I think the extra jokes and quasi-personal anecdotes this week represent a kind of resistance to the additional hours of personality suppression. When a patient mentioned that the hospital security guard made a weird comment to him, I said "Yeah, he's done that to me too a few times, he's kind of an 'unusual' guy," rather than "What was that like for you?" When a patient reported that she didn't work out this week, I said "Yeah, it's not always easy to get to the gym after work, I've had weeks like that," rather than "What were some of your obstacles?" These responses weren't particularly out of line, but they weren't particularly helpful either. 

Finally, I think that this kind of over-sharing is confusing for the therapy relationship, and here's why: I'm particuarly likely to joke or to reveal glimpses of my personal life in session with patients who are similar to me--patients who have the same sense of humour or the same personal conflicts as me, who live in the same neighbourhood as me and have a similar lifestyle, or who share my cultural or academic background. But although I know that we have a lot in common, patients aren't aware of our similarities. So if I suddenly mention that I too am attending a Passover seder this year or that I too experience daily frustration with the ongoing construction at the subway station nearest both our homes, it comes out of the blue. It's also worth remembering that I've had therapists who shared personal details about themselves with me, and that I disliked it and preferred to maintain our one-way relationship. My own patients may not feel this way, but it's my responsibility to err on the side of reticence.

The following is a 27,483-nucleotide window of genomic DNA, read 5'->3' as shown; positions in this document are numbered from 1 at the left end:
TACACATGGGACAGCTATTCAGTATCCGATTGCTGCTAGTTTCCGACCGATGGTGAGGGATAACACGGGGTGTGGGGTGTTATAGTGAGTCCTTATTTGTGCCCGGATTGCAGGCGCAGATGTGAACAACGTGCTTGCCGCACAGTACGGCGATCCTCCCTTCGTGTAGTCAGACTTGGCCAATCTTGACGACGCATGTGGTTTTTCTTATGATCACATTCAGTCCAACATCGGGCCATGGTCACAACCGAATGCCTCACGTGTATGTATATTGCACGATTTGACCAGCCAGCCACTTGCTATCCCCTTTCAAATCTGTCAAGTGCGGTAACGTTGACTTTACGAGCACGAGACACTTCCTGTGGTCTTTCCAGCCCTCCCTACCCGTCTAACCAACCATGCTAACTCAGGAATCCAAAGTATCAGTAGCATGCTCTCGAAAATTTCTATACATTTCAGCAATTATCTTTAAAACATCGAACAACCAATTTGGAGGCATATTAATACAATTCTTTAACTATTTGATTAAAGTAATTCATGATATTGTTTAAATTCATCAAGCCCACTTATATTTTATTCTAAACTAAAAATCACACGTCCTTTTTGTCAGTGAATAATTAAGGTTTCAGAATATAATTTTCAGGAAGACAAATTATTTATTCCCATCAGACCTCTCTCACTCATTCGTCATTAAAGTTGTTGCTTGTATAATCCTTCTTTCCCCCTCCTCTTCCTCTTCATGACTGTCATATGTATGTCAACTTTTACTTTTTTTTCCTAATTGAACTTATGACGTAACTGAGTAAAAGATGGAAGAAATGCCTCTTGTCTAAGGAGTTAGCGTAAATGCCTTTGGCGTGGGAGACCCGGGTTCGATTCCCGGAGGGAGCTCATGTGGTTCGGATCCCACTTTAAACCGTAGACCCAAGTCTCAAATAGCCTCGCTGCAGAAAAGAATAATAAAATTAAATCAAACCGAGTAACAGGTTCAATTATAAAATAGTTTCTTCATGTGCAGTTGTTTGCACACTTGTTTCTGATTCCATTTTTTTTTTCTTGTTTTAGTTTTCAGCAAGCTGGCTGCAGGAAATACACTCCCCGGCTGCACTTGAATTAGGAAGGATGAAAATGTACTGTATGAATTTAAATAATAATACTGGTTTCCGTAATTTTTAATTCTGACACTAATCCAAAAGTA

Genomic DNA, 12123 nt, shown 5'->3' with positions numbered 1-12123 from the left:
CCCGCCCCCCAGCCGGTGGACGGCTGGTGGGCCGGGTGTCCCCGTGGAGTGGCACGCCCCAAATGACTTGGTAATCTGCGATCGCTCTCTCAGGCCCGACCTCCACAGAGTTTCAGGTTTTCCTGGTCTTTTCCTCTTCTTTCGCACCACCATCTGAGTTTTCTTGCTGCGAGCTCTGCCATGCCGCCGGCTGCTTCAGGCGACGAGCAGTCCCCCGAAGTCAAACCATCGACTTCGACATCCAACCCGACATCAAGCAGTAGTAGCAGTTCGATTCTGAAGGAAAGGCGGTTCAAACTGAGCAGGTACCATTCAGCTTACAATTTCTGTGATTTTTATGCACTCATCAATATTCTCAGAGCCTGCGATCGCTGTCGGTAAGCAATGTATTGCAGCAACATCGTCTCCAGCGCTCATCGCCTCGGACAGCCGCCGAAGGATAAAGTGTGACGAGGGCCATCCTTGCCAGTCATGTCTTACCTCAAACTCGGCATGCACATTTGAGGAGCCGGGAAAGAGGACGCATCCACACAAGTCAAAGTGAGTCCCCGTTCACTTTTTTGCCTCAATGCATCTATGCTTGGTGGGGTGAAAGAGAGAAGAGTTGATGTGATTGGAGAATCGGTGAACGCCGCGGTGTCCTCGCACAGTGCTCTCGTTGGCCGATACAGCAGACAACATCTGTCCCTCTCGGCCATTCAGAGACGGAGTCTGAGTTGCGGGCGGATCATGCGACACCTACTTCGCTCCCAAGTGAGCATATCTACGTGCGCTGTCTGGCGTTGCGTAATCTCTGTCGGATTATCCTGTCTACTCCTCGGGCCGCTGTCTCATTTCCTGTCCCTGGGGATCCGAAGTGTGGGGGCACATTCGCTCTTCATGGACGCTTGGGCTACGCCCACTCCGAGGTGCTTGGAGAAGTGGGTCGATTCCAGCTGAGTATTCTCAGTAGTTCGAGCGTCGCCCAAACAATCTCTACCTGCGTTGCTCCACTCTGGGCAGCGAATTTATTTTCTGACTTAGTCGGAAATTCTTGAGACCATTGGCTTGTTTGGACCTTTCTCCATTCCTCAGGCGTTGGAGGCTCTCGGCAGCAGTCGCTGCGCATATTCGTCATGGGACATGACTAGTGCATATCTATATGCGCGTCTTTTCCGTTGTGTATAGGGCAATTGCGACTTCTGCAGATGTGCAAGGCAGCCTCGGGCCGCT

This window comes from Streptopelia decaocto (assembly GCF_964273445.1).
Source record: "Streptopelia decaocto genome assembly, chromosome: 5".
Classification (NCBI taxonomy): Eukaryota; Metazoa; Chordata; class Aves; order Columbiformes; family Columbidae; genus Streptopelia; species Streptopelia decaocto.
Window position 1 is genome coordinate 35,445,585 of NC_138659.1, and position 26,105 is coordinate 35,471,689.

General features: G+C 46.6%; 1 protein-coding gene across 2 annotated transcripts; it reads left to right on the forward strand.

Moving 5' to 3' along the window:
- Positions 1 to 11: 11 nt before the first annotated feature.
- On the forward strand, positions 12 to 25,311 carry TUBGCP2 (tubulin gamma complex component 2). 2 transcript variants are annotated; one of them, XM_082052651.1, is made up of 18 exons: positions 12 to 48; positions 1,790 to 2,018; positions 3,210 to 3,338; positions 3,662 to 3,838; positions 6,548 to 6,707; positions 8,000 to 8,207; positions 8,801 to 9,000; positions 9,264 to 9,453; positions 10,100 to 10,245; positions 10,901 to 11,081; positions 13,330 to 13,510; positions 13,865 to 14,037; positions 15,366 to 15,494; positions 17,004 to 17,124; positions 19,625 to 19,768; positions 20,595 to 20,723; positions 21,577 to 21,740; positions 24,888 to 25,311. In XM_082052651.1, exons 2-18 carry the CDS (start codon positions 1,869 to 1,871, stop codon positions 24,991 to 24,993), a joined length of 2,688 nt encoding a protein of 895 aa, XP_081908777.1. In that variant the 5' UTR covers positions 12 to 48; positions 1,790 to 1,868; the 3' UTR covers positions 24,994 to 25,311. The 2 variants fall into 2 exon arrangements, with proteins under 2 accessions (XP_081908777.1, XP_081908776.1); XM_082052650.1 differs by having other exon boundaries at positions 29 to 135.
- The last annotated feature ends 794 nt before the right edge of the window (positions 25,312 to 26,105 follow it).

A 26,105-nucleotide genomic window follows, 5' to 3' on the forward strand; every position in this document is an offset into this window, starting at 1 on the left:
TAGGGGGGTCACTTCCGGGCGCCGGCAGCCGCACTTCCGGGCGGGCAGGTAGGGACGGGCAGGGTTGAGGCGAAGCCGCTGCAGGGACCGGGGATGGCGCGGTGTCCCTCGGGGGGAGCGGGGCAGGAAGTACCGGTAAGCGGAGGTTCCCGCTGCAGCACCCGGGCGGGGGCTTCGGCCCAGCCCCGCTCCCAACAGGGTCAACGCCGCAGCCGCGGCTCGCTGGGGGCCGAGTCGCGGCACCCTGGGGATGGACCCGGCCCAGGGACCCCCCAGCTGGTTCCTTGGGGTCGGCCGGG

Reining in your own opinions and preferences and experiences isn't easy and explains why therapists can feel isolated despite interacting with people all day. For the therapist, psychotherapy doesn't meet the need for communication because it's not reciprocal. All the more reason to keep up my usual strategy of calling up a friend or family member for a brief chat when I have a break in my day, and why I like the idea of mixing private psychotherapy practice with other pursuits.